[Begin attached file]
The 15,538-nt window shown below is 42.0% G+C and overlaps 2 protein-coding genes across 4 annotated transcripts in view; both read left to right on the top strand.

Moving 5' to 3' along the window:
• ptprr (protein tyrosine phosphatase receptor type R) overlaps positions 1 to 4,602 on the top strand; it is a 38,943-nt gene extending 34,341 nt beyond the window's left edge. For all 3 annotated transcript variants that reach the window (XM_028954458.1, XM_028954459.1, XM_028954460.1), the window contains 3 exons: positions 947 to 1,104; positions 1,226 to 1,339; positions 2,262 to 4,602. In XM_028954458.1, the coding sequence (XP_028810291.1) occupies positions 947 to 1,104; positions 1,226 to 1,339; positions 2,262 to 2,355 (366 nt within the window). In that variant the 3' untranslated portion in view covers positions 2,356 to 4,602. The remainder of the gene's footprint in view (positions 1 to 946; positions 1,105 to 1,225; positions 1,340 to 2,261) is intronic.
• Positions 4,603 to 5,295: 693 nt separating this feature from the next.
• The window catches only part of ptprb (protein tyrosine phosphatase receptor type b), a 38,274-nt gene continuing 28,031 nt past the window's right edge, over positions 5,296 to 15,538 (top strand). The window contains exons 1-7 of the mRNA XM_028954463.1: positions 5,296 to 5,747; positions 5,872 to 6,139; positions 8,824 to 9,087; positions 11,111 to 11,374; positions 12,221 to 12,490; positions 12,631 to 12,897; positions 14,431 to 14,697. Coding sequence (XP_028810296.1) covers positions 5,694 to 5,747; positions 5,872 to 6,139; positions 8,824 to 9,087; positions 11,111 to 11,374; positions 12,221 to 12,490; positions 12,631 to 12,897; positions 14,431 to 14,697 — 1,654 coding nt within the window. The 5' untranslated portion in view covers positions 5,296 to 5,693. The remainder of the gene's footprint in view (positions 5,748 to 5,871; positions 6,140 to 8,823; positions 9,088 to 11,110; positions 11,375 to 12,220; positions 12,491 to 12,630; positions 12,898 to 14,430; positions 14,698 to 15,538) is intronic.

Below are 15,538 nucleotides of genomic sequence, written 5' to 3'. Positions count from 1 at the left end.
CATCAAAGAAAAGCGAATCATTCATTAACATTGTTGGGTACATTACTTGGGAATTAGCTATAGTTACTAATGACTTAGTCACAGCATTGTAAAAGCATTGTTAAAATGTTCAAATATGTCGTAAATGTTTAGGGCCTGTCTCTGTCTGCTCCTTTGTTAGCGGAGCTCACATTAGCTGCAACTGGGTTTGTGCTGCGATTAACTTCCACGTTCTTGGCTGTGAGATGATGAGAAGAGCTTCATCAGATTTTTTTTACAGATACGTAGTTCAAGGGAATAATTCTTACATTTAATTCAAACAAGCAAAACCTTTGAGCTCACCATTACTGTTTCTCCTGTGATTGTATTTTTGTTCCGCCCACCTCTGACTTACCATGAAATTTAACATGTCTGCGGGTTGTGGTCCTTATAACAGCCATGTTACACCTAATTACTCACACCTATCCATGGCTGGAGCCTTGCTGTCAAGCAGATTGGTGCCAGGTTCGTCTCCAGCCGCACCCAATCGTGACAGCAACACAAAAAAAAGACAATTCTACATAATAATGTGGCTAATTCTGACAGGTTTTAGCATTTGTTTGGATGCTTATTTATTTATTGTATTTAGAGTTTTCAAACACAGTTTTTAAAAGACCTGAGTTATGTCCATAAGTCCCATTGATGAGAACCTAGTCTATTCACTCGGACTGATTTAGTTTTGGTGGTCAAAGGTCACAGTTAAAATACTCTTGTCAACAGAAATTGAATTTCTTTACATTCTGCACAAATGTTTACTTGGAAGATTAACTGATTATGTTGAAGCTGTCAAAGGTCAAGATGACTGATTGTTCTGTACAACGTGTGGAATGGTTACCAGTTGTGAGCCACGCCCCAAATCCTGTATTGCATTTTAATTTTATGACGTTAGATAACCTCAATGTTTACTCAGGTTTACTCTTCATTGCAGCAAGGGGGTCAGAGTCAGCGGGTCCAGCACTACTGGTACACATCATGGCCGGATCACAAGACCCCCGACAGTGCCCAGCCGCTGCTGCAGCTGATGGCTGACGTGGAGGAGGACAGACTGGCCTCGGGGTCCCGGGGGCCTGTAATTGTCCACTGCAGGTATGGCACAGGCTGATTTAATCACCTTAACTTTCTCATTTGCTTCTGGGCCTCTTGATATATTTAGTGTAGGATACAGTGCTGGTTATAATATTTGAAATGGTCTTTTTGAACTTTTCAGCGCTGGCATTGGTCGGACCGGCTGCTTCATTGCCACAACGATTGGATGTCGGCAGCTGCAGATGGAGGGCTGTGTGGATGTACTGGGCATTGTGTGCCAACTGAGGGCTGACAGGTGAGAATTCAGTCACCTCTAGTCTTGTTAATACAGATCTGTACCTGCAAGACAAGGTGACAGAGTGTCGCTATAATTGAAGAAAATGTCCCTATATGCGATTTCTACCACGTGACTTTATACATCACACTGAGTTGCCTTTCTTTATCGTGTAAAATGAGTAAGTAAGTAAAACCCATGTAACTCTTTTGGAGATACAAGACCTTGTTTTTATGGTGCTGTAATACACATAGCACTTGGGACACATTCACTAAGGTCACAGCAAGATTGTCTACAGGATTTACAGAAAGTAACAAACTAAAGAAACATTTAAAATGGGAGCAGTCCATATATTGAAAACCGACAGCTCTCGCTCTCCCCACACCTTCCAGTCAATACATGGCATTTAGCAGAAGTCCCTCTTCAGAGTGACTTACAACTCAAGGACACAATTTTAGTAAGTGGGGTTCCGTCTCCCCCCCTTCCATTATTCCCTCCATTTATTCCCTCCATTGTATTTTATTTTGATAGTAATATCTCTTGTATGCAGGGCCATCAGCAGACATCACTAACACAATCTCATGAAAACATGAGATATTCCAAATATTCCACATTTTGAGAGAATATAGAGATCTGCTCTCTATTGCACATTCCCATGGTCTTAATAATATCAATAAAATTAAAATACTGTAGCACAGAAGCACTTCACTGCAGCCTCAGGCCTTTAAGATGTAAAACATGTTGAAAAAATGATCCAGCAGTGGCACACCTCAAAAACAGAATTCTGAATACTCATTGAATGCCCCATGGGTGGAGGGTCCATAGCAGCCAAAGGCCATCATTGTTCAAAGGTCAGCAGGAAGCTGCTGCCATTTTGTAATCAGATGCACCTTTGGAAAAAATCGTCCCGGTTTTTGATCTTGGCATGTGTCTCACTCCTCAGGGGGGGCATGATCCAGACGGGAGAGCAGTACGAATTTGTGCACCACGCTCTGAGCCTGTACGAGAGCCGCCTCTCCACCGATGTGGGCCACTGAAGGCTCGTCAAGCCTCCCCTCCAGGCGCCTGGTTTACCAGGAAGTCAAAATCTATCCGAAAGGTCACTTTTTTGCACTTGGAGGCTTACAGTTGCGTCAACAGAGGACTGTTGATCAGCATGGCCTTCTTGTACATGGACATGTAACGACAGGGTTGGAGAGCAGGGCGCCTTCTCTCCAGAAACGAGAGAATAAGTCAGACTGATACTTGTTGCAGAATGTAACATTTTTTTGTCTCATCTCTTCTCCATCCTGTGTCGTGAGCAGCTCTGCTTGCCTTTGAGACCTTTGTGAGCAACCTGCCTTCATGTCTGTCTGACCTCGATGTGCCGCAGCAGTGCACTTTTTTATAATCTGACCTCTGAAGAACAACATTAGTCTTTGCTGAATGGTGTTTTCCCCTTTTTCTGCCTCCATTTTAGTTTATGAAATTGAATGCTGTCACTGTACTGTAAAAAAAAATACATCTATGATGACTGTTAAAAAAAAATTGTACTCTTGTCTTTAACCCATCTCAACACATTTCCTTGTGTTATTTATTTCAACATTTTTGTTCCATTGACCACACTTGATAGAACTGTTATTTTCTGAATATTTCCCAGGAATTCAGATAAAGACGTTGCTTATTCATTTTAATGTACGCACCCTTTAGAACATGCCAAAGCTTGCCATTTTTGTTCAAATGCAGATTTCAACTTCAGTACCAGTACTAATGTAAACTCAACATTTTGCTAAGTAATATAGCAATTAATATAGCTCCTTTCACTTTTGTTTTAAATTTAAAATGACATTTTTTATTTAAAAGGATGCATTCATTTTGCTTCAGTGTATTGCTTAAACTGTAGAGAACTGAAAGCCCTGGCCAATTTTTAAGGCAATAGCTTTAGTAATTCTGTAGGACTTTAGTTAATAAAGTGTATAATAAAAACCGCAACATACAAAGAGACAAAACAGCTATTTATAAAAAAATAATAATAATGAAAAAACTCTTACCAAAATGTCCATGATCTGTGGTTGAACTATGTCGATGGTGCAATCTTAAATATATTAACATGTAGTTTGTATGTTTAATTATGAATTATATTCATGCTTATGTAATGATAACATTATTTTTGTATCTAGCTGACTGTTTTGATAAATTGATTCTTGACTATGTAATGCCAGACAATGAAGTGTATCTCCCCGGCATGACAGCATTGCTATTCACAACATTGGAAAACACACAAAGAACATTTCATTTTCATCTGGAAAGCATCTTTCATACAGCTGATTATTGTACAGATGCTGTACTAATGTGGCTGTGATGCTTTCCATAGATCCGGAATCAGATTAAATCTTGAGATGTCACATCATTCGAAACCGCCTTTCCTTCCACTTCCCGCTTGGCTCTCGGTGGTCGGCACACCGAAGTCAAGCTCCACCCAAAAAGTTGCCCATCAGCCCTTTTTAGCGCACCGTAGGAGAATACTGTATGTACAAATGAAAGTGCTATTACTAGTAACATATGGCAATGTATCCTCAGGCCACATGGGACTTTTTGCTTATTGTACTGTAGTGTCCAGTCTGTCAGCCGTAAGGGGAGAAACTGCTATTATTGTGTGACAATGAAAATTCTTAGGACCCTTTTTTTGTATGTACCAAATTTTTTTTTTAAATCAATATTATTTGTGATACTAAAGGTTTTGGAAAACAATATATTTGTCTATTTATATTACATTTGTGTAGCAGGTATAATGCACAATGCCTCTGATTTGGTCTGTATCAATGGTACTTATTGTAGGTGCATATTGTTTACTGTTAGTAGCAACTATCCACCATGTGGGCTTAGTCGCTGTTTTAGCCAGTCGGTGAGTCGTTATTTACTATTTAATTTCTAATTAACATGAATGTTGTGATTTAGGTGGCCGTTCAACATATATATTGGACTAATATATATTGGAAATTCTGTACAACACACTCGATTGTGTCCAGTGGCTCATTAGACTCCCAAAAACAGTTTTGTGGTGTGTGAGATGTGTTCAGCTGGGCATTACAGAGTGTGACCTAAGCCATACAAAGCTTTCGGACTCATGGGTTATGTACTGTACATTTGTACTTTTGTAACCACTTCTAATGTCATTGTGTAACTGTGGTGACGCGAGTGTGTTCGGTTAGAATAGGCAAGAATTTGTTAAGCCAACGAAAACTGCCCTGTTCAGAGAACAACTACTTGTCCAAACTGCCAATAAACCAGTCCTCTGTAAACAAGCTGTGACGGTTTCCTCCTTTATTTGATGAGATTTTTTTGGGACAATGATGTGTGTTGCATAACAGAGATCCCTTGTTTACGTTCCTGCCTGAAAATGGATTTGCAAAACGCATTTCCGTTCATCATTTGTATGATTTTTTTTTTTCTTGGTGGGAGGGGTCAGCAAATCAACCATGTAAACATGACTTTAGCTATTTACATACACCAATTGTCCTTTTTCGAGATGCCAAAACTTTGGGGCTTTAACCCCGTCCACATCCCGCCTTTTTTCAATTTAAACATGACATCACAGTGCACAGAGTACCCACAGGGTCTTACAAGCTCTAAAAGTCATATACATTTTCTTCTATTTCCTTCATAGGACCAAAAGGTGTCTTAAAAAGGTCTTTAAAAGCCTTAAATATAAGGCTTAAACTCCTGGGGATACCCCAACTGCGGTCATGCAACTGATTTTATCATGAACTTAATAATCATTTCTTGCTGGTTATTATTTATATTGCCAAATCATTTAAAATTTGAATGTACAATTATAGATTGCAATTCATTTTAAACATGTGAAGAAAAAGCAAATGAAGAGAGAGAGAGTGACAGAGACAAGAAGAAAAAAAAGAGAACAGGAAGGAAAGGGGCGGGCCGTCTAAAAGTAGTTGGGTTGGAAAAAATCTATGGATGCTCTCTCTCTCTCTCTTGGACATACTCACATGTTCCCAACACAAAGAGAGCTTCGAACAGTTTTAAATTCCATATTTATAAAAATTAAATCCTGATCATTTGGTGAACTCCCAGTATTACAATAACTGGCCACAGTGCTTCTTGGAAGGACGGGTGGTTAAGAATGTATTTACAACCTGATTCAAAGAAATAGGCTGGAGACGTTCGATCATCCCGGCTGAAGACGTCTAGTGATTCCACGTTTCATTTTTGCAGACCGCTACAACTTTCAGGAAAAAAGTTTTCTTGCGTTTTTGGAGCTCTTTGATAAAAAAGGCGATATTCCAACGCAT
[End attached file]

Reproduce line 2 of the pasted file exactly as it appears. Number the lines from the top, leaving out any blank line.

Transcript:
Moving 5' to 3' along the window: